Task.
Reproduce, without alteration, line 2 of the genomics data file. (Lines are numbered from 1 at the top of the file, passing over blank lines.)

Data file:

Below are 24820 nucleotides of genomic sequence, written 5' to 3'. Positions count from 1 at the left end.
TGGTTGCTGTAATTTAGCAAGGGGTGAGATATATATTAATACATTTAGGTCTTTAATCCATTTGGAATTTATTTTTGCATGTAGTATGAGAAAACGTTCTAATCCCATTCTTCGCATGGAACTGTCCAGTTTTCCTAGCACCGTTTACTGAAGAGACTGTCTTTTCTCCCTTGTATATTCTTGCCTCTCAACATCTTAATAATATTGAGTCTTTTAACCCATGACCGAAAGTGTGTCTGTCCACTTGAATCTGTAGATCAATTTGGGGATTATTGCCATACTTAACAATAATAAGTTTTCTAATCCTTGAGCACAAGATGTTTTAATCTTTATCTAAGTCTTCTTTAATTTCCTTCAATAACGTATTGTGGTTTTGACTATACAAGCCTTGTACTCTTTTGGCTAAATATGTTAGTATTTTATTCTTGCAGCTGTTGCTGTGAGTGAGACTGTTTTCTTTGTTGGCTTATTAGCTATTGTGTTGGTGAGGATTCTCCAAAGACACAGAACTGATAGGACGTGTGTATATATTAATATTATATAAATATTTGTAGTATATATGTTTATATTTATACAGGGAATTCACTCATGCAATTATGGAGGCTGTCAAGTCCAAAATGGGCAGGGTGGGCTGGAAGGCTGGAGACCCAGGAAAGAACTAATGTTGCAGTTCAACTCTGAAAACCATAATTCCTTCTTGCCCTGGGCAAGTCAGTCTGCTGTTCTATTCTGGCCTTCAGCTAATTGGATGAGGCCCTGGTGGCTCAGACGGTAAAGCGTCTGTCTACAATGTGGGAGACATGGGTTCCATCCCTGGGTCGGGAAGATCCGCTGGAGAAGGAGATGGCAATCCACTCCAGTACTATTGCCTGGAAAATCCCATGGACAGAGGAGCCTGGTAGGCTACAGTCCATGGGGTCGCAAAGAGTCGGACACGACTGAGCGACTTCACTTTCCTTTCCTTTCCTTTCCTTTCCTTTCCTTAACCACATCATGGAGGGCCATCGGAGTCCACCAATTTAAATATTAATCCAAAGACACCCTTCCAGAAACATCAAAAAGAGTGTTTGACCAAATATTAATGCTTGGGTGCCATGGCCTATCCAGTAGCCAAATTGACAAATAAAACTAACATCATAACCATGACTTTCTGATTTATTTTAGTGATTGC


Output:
TGGTTGCTGTAATTTAGCAAGGGGTGAGATATATATTAATACATTTAGGTCTTTAATCCATTTGGAATTTATTTTTGCATGTAGTATGAGAAAACGTTCTAATCCCATTCTTCGCATGGAACTGTCCAGTTTTCCTAGCACCGTTTACTGAAGAGACTGTCTTTTCTCCCTTGTATATTCTTGCCTCTCAACATCTTAATAATATTGAGTCTTTTAACCCATGACCGAAAGTGTGTCTGTCCACTTGAATCTGTAGATCAATTTGGGGATTATTGCCATACTTAACAATAATAAGTTTTCTAATCCTTGAGCACAAGATGTTTTAATCTTTATCTAAGTCTTCTTTAATTTCCTTCAATAACGTATTGTGGTTTTGACTATACAAGCCTTGTACTCTTTTGGCTAAATATGTTAGTATTTTATTCTTGCAGCTGTTGCTGTGAGTGAGACTGTTTTCTTTGTTGGCTTATTAGCTATTGTGTTGGTGAGGATTCTCCAAAGACACAGAACTGATAGGACGTGTGTATATATTAATATTATATAAATATTTGTAGTATATATGTTTATATTTATACAGGGAATTCACTCATGCAATTATGGAGGCTGTCAAGTCCAAAATGGGCAGGGTGGGCTGGAAGGCTGGAGACCCAGGAAAGAACTAATGTTGCAGTTCAACTCTGAAAACCATAATTCCTTCTTGCCCTGGGCAAGTCAGTCTGCTGTTCTATTCTGGCCTTCAGCTAATTGGATGAGGCCCTGGTGGCTCAGACGGTAAAGCGTCTGTCTACAATGTGGGAGACATGGGTTCCATCCCTGGGTCGGGAAGATCCGCTGGAGAAGGAGATGGCAATCCACTCCAGTACTATTGCCTGGAAAATCCCATGGACAGAGGAGCCTGGTAGGCTACAGTCCATGGGGTCGCAAAGAGTCGGACACGACTGAGCGACTTCACTTTCCTTTCCTTTCCTTTCCTTTCCTTTCCTTAACCACATCATGGAGGGCCATCGGAGTCCACCAATTTAAATATTAATCCAAAGACACCCTTCCAGAAACATCAAAAAGAGTGTTTGACCAAATATTAATGCTTGGGTGCCATGGCCTATCCAGTAGCCAAATTGACAAATAAAACTAACATCATAACCATGACTTTCTGATTTATTTTAGTGATTGC